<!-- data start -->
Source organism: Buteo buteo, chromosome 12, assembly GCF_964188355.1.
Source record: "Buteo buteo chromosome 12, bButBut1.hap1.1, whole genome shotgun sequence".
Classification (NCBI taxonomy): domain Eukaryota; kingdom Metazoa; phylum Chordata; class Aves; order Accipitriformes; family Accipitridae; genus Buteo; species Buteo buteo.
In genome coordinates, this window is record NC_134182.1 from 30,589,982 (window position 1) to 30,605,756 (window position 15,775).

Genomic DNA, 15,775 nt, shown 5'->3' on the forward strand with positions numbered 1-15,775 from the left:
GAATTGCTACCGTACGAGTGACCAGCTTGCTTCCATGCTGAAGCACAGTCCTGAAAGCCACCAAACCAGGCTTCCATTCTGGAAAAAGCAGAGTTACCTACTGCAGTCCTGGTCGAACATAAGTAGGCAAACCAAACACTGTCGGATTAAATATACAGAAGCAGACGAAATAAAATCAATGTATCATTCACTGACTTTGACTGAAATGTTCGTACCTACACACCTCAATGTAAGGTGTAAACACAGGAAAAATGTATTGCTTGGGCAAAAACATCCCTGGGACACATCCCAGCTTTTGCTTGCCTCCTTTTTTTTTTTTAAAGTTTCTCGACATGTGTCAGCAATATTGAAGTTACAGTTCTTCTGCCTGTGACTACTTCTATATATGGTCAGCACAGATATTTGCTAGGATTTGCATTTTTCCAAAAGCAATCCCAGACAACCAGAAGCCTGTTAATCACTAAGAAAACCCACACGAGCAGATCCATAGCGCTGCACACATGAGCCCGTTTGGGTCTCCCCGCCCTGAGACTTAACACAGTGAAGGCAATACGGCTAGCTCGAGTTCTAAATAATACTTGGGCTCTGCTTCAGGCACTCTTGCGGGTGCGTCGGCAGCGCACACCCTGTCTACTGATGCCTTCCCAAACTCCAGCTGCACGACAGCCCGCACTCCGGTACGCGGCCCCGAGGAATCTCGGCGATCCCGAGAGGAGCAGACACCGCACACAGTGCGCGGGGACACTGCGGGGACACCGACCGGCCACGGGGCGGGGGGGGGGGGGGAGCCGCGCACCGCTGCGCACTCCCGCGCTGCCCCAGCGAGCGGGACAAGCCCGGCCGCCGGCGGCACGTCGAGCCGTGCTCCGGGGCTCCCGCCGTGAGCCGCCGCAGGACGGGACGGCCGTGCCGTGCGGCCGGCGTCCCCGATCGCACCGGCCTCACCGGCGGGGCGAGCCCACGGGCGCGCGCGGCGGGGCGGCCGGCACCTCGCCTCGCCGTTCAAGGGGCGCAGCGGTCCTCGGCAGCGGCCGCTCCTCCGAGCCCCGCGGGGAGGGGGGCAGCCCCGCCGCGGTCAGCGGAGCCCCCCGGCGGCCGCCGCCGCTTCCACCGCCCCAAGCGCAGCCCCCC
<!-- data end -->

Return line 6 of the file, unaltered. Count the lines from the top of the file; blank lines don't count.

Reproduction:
GAATTGCTACCGTACGAGTGACCAGCTTGCTTCCATGCTGAAGCACAGTCCTGAAAGCCACCAAACCAGGCTTCCATTCTGGAAAAAGCAGAGTTACCTACTGCAGTCCTGGTCGAACATAAGTAGGCAAACCAAACACTGTCGGATTAAATATACAGAAGCAGACGAAATAAAATCAATGTATCATTCACTGACTTTGACTGAAATGTTCGTACCTACACACCTCAATGTAAGGTGTAAACACAGGAAAAATGTATTGCTTGGGCAAAAACATCCCTGGGACACATCCCAGCTTTTGCTTGCCTCCTTTTTTTTTTTTAAAGTTTCTCGACATGTGTCAGCAATATTGAAGTTACAGTTCTTCTGCCTGTGACTACTTCTATATATGGTCAGCACAGATATTTGCTAGGATTTGCATTTTTCCAAAAGCAATCCCAGACAACCAGAAGCCTGTTAATCACTAAGAAAACCCACACGAGCAGATCCATAGCGCTGCACACATGAGCCCGTTTGGGTCTCCCCGCCCTGAGACTTAACACAGTGAAGGCAATACGGCTAGCTCGAGTTCTAAATAATACTTGGGCTCTGCTTCAGGCACTCTTGCGGGTGCGTCGGCAGCGCACACCCTGTCTACTGATGCCTTCCCAAACTCCAGCTGCACGACAGCCCGCACTCCGGTACGCGGCCCCGAGGAATCTCGGCGATCCCGAGAGGAGCAGACACCGCACACAGTGCGCGGGGACACTGCGGGGACACCGACCGGCCACGGGGCGGGGGGGGGGGGGGAGCCGCGCACCGCTGCGCACTCCCGCGCTGCCCCAGCGAGCGGGACAAGCCCGGCCGCCGGCGGCACGTCGAGCCGTGCTCCGGGGCTCCCGCCGTGAGCCGCCGCAGGACGGGACGGCCGTGCCGTGCGGCCGGCGTCCCCGATCGCACCGGCCTCACCGGCGGGGCGAGCCCACGGGCGCGCGCGGCGGGGCGGCCGGCACCTCGCCTCGCCGTTCAAGGGGCGCAGCGGTCCTCGGCAGCGGCCGCTCCTCCGAGCCCCGCGGGGAGGGGGGCAGCCCCGCCGCGGTCAGCGGAGCCCCCCGGCGGCCGCCGCCGCTTCCACCGCCCCAAGCGCAGCCCCCC